I research forms of attention from a qualitative-humanistic perspective. My writings explicate the social construction of attention, which occurs between the cultural integration of technology and the rhetorical agency of individuals.  Case studies help me theorize modes of communicative engagement that suggest underlying dynamics of attention formation (and thus of interpretation and participation) in contemporary media. 


Revise and Resubmit/Under Review

Music Performativity in the Album: Mingus’s Jazz and Nietzsche’s Aesthetics in the 20th Century Commodity Form. Top Paper, National Communication Association, Performance Studies Division, Nov 2016.  (Under Review for Text and Performance Quarterly, submitted Feb 2017, revised and resubmitted May 2017)

Gaming Google, Playing Its Spiders: Practicing Rhetoric Within Search Engines’ Evolving Information Ecologies. (Under Review for Explorations in Media Ecology, submitted Sept 2016, received revise and resubmit Sept 2017)

The “Roots” of Philosophy: Metaphysical Implications of Arabic’s and English’s Grammar and Semantics. Co-author Summer Loomis. (Submitted to Journal of World Philosophies June 2017)

Can’t Use It But Finding Ways: Dubai Student Narratives of Mobile Phones in the Classroom. Co-author Bradley Freeman. (Submitted to International Journal of Multicultural Education July 2017)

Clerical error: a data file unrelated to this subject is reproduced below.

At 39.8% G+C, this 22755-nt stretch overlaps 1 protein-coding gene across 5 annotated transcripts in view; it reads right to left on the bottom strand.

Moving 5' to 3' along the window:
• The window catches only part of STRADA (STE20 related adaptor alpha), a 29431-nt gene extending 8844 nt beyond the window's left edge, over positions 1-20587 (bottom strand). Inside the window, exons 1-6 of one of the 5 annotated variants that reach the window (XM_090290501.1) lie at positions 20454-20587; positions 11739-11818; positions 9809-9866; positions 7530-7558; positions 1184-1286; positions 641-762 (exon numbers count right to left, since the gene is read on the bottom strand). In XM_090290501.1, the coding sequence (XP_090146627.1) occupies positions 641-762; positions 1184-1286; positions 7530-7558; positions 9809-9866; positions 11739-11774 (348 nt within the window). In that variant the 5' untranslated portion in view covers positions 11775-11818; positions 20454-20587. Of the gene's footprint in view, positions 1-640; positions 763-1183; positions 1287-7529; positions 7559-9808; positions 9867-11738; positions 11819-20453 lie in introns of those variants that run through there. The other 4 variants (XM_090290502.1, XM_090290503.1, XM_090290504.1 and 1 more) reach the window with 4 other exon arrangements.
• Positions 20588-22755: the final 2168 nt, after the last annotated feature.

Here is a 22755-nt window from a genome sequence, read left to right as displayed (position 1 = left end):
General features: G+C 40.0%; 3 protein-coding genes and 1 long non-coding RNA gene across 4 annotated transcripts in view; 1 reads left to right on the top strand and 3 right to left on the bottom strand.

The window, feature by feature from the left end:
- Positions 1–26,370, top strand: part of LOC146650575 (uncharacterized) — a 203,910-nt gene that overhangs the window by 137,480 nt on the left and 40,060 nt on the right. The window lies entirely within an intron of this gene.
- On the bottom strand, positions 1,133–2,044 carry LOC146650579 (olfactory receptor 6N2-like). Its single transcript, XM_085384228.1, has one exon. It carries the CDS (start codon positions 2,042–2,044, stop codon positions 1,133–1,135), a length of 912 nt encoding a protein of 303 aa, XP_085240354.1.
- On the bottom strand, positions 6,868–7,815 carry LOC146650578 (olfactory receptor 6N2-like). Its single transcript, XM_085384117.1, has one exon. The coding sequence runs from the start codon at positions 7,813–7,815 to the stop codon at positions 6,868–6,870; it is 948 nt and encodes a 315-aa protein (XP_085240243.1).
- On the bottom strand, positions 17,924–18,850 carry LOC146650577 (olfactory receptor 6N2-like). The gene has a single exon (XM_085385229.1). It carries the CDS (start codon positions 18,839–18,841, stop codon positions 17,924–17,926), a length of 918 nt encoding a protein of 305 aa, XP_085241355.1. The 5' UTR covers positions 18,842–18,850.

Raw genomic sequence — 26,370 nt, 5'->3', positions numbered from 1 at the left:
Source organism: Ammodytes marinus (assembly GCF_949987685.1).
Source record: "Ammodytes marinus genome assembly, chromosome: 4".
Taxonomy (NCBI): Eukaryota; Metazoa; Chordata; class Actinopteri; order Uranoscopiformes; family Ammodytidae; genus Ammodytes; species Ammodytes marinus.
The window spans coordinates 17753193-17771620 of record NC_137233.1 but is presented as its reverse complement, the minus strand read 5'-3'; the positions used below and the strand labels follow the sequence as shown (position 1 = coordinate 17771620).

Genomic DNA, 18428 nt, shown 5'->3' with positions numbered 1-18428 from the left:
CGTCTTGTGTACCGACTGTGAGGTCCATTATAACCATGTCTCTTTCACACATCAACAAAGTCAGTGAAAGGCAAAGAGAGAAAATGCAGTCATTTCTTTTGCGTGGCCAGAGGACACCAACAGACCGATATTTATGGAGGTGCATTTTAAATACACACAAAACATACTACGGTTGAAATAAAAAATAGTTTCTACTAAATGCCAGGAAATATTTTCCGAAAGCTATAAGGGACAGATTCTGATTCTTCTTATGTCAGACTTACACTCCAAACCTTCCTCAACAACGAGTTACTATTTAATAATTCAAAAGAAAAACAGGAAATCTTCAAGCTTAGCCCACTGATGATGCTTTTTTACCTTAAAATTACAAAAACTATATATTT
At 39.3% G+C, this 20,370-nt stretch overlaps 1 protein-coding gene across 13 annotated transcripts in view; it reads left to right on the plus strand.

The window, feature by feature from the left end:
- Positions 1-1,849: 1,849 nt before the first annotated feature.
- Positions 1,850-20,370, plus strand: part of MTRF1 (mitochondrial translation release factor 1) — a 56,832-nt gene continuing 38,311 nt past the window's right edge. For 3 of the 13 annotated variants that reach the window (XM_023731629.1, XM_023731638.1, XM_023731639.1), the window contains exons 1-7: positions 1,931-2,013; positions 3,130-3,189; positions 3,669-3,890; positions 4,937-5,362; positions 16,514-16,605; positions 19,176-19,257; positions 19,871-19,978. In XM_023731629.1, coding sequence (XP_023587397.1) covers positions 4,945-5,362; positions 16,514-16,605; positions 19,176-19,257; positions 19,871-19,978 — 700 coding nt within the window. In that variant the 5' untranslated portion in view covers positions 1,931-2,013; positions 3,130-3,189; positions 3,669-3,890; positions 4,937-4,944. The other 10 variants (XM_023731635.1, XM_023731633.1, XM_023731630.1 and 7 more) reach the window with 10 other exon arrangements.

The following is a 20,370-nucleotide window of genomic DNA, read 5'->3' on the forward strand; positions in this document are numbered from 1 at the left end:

Aristotle’s Theory of Attention in the Rhetoric: A Plurality of Means. (Submitted to Southern States Communication Association Oct 2017)

In Progress

The Dialog Laboratory: a Student-Centered Experiential Method for Any Discipline (in progress via Provost’s research grant, expected submission to International Journal of Teaching and Learning in Higher Education)

Kenneth Burke’s Theory of Attention: Homo Symbolicus Attentio. (in progress for KBJ: The Journal of the Kenneth Burke Society)

Marshall McLuhan’s Theory of Attention: Media Dialectics as Hidden Grounds of Sense. (in progress for Explorations in Media Ecology)

Dissertation (2015)

The Attention Situation: A Rhetorical Theory of Attention for Mediated Communication. [Abstract]
Winner: The Harold A. Innis Award for Outstanding Dissertation in the Field of Media Ecology, Media Ecology Association